Citizen science projects are also helping monitor the health of bodies of water, travels of migrators, and species’ reproductive success. The Appalachian Mountain Club even gets visitors to record wildflower sightings to understand how the region’s flora is responding to climate changes.
The list of citizen science projects lending conservations a hand globally may be even larger than the list of technological tools for researchers. The ease of access to information has made the potential science workforce bigger than ever, but just as with traditional research, roadblocks remain. Thogmartin and Salguero-Gomez both point out that if cooperative, big data efforts aren’t supported early enough, or all invested groups aren’t on board, the power of these tools is greatly weakened.
A prime example of the problems that arise when these conditions aren’t met is playing out right now, Thogmartin says. NABat, the North American Bat Monitoring program, was first suggested nearly two decades ago when researchers recognized no generalized monitoring systems were in place to record the continent’s bat populations, but the idea floundered until 2006 with the full onset of white nose syndrome.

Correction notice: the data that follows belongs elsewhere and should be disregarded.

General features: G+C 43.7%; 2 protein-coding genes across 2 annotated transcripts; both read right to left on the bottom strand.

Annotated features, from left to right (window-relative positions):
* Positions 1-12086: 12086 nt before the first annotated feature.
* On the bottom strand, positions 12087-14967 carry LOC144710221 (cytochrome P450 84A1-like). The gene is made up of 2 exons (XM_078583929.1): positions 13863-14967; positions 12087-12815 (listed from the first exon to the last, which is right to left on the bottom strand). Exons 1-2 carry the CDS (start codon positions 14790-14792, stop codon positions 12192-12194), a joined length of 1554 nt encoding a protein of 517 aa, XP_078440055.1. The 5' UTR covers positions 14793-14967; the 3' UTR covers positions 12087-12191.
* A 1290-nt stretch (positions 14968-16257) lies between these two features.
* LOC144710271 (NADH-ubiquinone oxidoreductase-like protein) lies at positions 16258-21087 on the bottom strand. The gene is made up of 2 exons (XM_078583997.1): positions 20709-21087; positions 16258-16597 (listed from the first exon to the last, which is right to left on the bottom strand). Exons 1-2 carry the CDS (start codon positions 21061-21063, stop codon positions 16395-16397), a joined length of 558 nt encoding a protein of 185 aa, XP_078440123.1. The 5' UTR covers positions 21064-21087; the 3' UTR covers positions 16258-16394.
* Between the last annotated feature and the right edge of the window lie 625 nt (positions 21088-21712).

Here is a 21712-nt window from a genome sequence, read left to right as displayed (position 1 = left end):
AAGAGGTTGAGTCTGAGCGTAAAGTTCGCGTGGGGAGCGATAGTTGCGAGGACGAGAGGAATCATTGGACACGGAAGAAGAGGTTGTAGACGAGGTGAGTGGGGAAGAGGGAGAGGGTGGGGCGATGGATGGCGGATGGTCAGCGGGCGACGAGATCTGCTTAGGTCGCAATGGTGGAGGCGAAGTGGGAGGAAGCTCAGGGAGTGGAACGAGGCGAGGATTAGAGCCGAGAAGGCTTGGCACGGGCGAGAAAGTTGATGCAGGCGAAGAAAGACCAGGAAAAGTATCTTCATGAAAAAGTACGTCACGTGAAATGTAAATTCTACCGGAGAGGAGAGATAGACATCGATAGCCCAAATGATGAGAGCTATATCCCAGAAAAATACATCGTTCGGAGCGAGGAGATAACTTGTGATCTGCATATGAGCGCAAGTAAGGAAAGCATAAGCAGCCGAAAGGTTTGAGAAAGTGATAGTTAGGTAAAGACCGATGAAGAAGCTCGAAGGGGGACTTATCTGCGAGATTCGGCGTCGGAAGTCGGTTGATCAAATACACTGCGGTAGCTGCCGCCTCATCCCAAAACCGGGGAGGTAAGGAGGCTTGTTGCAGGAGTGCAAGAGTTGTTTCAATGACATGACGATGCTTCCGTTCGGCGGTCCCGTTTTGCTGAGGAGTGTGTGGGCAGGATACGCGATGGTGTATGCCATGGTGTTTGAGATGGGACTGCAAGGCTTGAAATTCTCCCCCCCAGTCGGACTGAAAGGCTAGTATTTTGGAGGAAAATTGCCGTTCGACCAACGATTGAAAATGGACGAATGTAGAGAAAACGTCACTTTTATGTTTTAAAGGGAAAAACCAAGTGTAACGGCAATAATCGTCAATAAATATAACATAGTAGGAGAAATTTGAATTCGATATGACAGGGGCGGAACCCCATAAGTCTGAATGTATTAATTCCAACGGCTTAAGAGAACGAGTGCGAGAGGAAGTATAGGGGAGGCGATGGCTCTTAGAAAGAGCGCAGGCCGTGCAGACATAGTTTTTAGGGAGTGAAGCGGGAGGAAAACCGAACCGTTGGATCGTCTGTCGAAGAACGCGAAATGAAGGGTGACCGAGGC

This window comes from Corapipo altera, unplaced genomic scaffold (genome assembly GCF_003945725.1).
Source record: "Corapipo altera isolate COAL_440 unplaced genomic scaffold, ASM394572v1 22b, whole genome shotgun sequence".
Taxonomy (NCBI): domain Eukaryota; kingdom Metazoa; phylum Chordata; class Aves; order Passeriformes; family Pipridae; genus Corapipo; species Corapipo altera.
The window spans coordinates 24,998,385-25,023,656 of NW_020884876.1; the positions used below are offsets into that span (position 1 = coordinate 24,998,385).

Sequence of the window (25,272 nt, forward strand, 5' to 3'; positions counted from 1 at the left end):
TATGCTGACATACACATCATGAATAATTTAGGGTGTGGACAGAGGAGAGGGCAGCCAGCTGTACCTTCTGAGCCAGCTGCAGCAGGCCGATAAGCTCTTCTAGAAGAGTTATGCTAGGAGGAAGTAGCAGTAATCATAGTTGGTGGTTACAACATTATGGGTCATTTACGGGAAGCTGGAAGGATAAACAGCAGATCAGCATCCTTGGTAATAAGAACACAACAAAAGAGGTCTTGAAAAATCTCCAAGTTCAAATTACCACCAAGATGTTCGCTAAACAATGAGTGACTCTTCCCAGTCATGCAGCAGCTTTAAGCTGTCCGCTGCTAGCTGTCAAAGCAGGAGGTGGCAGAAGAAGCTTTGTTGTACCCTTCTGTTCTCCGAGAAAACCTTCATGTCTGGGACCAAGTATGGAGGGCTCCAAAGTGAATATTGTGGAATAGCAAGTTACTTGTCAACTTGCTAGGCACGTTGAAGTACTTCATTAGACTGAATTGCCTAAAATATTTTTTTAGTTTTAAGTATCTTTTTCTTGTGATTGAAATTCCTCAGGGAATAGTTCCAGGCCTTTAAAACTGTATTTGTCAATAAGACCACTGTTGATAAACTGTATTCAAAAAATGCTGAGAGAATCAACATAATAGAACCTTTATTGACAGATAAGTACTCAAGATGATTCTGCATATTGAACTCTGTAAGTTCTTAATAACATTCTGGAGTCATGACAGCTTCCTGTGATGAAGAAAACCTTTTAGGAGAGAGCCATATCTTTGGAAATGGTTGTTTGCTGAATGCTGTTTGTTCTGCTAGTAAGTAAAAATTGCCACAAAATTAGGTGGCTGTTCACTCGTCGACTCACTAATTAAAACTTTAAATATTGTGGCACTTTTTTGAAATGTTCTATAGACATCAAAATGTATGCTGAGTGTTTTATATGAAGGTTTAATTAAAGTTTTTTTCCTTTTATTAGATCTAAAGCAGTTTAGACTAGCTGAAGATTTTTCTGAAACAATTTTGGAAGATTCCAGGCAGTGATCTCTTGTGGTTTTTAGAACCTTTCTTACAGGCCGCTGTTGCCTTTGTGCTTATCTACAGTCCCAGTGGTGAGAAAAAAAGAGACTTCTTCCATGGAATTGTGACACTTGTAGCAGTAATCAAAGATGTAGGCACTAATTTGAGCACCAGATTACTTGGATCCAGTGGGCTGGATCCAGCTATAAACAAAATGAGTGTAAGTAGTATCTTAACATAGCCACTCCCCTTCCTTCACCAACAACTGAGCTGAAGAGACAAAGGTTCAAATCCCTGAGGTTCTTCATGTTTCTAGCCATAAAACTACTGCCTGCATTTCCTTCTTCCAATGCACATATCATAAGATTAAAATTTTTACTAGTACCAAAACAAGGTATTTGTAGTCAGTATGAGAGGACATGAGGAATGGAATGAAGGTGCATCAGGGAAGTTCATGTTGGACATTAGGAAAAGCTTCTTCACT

‘Had we begun NABat when first suggested, we’d be much better suited to handle the situation we’re in right now, scrambling to make out what’s happening with so many blanks in the past,’ says Thogmartin.
Salguero-Gomez agrees that these familiar restraints still limit big data work, but adds that he believes the more people who become connected to the Internet, the more converted citizen scientists there will be.
‘We need to understand our resources to properly protect them,’ says Salguero-Gomez. ‘I dream of a future where we’ll all have an app that snaps a shot of a passing butterfly that then connects to a global database providing instant access to everything there is to know about that butterfly,’ he says. ‘Gone are the days of closed paper studies or research being only for formal scientists. Technology has already revolutionised my field—now it’s working on the general public.’